How Pitch Wars Ruined My Goodreads Challenge, and Other Life-Changing Things

When I submitted my novel, BITTERSWEET & STRANGE, for Pitch Wars in 2019, it was a ‘why not, what’s the worst that could happen?’ leap of faith. I had nothing to lose, and everything to gain, so I planned to submit.

Picking which mentors to submit to was the first challenge. How do you go about it? Do you pick someone who’s list of dream books matches what you wrote? Do you choose the one with the most experience, or a described mentor style that you think you’d like to work with?

In the end, I highlighted each mentor that was accepting fantasy novels. Then I eliminated anyone who specifically said they weren’t looking for something like what I wrote.

To be fair, that didn’t cut the list down very far.

From there, I read and re-read the entries of the remaining mentors. I agonized about how to make the choice. I worried that I would be discounting the one mentor who would choose my book. And finally, I made a leap of faith, jumped in with both feet, and I chose. It was impossible and stressful, and I never got to a point where I felt like I was making the right choice, only to a point where the choice had to be made or the deadline would be missed.

A few weeks later I received a fateful email from Nicole, asking if I could answer a few follow-up questions before she made her final choice.

Her final choice.

It was beyond my wildest dreams to be considered as a maybe, never mind being in the running for the final choice.

I typed out my answers to her questions. And then I stressed about them and retyped them. And in the end, I did what I always do: gathered as much candor as I could muster and answered honestly, jumping right in with eyes squeezed tight and grim determination.

And then I tried to forget about it all for a while.

The announcement for mentors being chosen came up a few hours early while I was laying next to my toddler as she fell asleep. Very neutrally I noticed ‘Oh, the announcement is there. I guess I’ll go look.’ And very neutrally, I saw my name listed as mentee next to Nicole. And very internally, without waking my child, my brain exploded. I screen capped it and texted everyone I knew (or at least anyone who’d care, because as big a deal as Pitch Wars is to us, it means next to nothing to anyone not in the loop).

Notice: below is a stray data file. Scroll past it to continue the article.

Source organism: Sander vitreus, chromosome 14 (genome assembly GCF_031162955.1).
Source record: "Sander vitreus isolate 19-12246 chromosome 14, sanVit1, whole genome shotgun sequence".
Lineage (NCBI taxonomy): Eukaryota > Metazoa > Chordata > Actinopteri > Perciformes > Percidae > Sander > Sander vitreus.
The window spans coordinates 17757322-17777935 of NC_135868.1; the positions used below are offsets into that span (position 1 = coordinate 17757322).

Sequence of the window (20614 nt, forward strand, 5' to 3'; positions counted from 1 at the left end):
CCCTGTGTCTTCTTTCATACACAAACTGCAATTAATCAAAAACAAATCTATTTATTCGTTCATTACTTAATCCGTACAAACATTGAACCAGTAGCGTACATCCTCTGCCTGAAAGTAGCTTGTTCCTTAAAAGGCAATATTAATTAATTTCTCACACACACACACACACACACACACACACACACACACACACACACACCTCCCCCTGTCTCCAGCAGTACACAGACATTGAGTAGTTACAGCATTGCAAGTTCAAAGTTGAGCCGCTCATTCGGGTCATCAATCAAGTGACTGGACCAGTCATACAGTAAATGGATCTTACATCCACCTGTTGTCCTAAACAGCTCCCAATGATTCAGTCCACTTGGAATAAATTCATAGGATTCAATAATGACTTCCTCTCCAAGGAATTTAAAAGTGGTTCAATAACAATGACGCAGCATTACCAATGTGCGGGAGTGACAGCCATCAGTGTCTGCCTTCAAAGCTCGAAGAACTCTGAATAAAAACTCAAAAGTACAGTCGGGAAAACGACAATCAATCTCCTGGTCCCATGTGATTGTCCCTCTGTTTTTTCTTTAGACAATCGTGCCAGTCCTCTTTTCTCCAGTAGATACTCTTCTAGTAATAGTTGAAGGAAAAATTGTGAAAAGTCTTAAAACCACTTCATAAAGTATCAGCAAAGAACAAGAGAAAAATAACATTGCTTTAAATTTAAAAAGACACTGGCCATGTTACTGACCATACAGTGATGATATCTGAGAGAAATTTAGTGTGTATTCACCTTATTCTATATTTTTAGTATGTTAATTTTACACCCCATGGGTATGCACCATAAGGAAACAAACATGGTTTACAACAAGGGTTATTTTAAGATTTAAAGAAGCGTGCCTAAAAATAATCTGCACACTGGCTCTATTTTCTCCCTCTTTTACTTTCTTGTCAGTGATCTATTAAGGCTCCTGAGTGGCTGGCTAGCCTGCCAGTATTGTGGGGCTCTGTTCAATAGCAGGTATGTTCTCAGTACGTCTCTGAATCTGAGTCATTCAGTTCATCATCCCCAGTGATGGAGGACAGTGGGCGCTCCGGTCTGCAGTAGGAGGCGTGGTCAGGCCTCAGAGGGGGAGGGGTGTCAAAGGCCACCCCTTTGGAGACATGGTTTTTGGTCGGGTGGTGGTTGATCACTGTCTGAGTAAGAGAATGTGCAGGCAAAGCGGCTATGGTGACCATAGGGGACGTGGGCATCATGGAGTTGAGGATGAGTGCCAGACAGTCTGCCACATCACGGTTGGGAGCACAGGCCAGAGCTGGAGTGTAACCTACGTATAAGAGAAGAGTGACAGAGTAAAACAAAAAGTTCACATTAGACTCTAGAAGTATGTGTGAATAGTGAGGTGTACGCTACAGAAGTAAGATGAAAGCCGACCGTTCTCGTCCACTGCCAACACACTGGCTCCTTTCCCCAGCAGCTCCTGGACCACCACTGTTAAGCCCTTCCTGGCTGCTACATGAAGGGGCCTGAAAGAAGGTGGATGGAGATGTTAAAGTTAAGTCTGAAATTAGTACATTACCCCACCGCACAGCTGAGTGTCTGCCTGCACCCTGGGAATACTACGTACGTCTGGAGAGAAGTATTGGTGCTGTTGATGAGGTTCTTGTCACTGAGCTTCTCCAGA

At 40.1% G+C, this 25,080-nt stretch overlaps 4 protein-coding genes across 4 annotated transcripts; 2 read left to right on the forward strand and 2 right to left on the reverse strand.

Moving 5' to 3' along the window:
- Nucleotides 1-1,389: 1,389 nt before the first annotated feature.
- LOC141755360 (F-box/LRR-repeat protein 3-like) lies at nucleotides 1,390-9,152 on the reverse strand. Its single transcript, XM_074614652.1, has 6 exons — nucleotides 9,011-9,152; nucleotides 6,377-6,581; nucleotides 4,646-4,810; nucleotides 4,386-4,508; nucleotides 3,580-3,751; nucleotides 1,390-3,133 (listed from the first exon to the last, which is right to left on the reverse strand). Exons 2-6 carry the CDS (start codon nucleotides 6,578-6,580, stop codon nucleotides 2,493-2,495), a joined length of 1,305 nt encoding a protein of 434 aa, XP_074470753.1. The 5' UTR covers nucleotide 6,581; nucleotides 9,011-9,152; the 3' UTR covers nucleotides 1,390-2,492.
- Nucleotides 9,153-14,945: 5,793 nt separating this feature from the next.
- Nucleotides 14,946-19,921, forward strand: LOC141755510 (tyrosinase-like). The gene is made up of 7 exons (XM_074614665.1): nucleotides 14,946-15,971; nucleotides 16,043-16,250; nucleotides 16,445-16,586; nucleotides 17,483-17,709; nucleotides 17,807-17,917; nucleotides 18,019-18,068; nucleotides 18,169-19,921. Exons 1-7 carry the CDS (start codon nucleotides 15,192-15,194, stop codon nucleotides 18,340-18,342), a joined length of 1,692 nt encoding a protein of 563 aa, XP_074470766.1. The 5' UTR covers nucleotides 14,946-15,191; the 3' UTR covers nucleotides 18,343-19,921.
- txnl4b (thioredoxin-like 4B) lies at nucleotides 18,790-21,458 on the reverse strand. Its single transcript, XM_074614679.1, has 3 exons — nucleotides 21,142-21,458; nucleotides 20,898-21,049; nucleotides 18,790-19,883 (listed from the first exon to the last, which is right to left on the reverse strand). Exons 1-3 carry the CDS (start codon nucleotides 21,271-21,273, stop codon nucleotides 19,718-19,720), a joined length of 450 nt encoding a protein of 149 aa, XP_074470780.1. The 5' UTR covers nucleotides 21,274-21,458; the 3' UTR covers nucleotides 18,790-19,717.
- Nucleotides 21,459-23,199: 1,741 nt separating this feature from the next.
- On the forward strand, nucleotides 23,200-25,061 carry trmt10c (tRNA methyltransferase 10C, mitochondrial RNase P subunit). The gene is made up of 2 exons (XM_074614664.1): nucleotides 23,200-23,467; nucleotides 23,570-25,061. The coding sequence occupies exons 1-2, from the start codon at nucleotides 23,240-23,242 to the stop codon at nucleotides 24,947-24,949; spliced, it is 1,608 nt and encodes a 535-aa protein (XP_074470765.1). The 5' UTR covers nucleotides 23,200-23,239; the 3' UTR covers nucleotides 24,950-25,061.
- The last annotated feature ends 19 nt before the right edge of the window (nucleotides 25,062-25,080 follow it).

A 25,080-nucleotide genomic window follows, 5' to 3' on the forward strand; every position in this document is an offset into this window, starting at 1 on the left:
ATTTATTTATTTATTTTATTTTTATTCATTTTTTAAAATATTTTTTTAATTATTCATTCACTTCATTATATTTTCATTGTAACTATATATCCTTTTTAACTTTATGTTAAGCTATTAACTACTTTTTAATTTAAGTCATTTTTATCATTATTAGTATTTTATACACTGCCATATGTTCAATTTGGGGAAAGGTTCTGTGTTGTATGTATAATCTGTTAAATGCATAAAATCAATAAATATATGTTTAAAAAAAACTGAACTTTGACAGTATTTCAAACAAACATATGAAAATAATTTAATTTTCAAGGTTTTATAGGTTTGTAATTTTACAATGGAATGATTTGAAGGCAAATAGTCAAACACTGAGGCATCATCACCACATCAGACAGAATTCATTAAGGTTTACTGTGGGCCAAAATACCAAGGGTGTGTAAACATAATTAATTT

And then there was more waiting. And there was The Panic as the deadline to receive an edit letter crept ever closer. I had just started a new job and I was sweating about prioritizing my time and trying to do these revisions while keeping my feet under me in my work. And then, the day before the deadline, my edit letter came!

It was only five pages, which didn’t seem too bad. I read it and re-read it. I was a little surprised, because I’m such a new writer, and I’ve never done revisions like this, and I’d expected a lot more guidance. And then I realized that those innocuous-seeming pages actually contained the seeds for a half-manuscript rewrite.

I was crestfallen for a day or so as I moped around wondering if there was going to be time to make the changes that needed to be made. And slowly, that seed grew into the recognition that the scant words Nicole had offered me were actually intelligent guidance, that led me to fix my story in the way that was best for ME, not in the way that anyone else thought it should be fixed. She identified the issues with my manuscript and trusted me to know how best to fix them.

What I had originally identified as a lack of guidance was actually some of the smartest advice I’d ever received.

 And then, like so many things in my life, I said… let’s do this; and I jumped in both feet first.

I opened a new document and started writing a scene that I knew needed to be done, and I worked forwards and backwards from there. I chopped the old manuscript in half and sewed the new pieces on where they needed to go. And then I went through the tapestry of the book, snipping out sections that no longer matched and patching in pieces that made it all work.

And then I did a reverse outline (which is really just an outline that you make after you’ve already written the book) in order to find inconsistencies.

And then I sent it back to my mentor and a fresh beta reader who’d never laid eyes on my book before.

And when their feedback came back, I re-read it again, made all the suggested changes, and re-read it AGAIN, where I STILL found inconsistencies (several huge ones, actually).

And after all the worrying that I’d never finish on time, I actually finished fairly far ahead of schedule. Which was also a blessing, because it gave me time to do the other most important thing in Pitch Wars – connect with the community.

Over 100 authors, most of us unpublished and green, and all of us amazing. I reached out and offered a manuscript swap, wherein I’ve now read some of the most amazing books ever. The only downside is that they aren’t on Goodreads so my challenge is falling farther and farther behind while I’m still reading like a speed demon. I can’t wait to see my classmates’ stories on shelves, because I know without a doubt that we will end up there.

I rewrote my synopsis, and I’m still panicked about my query letter. Because next week, I’m going to have to use it; when the showcase went live (click here for my excerpt), I got some requests.

The entire Pitch Wars experience has been lightyears beyond my wildest dreams. And even if I don’t sell my book as a direct result of my involvement with it, I still count it as one of the best experiences of my life, and of my career as an author.

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